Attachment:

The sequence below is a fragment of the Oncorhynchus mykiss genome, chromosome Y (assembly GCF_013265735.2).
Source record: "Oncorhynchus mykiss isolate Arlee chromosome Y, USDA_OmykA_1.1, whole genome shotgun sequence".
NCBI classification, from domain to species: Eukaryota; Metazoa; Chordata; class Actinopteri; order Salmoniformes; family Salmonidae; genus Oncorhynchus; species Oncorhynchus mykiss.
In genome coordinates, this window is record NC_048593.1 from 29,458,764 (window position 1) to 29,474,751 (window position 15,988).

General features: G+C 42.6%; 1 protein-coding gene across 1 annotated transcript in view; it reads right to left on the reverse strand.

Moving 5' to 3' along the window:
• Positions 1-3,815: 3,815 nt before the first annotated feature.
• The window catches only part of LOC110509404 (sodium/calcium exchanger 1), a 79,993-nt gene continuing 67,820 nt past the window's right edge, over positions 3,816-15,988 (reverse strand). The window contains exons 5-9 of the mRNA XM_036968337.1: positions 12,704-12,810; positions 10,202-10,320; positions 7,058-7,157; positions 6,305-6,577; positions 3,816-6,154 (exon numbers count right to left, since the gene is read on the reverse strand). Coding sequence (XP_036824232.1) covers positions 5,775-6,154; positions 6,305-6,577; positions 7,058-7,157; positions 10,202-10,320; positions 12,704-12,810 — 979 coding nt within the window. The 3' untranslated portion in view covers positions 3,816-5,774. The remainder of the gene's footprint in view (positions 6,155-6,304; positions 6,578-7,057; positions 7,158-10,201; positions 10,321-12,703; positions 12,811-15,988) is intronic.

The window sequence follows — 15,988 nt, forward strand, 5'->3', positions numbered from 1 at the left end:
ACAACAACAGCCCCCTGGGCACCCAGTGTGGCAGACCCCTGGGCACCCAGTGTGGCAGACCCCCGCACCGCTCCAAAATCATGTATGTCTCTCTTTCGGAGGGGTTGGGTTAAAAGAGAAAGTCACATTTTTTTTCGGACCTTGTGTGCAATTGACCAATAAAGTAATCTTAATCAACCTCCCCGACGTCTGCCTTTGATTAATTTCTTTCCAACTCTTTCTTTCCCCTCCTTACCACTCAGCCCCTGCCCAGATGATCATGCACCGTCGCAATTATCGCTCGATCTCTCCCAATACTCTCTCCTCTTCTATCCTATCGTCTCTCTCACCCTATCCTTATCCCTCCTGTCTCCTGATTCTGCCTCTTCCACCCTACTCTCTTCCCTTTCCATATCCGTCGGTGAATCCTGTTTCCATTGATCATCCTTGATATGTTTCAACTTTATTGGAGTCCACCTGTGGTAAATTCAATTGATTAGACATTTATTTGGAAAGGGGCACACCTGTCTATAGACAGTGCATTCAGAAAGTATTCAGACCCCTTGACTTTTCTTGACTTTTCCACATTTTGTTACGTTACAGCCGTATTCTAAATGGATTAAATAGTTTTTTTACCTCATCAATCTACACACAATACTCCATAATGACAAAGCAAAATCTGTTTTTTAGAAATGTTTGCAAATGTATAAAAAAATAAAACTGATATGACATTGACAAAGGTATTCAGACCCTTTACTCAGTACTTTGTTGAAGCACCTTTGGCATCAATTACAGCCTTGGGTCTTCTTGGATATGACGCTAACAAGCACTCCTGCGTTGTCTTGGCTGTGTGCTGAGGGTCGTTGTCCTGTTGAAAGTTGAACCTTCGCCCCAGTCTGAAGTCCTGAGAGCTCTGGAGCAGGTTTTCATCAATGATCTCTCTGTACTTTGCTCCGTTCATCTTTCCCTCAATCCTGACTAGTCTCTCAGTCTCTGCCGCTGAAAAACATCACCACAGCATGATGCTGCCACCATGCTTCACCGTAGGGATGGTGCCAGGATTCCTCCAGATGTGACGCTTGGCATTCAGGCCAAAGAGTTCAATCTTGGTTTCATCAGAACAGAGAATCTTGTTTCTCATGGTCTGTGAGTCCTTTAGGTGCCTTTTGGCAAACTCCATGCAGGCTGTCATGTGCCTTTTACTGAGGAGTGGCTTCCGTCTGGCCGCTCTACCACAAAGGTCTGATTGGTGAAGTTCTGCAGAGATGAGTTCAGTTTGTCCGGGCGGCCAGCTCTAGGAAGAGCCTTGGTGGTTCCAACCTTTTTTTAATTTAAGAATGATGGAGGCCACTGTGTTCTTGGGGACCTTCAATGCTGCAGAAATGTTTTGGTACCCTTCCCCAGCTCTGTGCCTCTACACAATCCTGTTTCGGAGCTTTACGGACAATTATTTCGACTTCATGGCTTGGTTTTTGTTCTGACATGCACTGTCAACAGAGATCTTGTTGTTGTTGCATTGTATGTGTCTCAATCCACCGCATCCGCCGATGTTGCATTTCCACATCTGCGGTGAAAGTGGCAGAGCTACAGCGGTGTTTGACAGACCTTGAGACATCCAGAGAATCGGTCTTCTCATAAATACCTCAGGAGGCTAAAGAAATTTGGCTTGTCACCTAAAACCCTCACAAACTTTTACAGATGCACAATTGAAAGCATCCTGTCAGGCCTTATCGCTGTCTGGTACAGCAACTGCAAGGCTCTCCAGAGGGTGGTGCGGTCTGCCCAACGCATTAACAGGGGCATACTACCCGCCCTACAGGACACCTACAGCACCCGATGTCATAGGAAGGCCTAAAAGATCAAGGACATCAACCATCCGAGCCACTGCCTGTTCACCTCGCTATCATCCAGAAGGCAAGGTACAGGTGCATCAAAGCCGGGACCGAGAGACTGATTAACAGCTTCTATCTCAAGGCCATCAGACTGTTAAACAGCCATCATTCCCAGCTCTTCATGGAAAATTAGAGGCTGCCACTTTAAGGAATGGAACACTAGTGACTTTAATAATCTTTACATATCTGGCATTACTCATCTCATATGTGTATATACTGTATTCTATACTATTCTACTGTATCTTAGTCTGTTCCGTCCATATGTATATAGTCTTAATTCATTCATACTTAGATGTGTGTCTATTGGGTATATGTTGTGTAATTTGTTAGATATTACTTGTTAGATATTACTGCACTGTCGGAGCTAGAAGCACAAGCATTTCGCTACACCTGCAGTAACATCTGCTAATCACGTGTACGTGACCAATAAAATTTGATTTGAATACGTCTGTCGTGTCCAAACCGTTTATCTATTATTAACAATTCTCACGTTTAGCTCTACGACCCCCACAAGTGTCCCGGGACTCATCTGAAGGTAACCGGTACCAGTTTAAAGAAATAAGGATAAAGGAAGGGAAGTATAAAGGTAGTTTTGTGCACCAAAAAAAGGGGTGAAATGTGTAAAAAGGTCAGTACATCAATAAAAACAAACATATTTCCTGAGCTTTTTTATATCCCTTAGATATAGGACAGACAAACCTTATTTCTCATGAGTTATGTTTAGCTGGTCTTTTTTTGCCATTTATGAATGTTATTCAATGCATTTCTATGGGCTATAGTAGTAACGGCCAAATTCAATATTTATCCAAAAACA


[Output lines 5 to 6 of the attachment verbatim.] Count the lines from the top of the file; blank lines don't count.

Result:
General features: G+C 42.6%; 1 protein-coding gene across 1 annotated transcript in view; it reads right to left on the reverse strand.

Moving 5' to 3' along the window: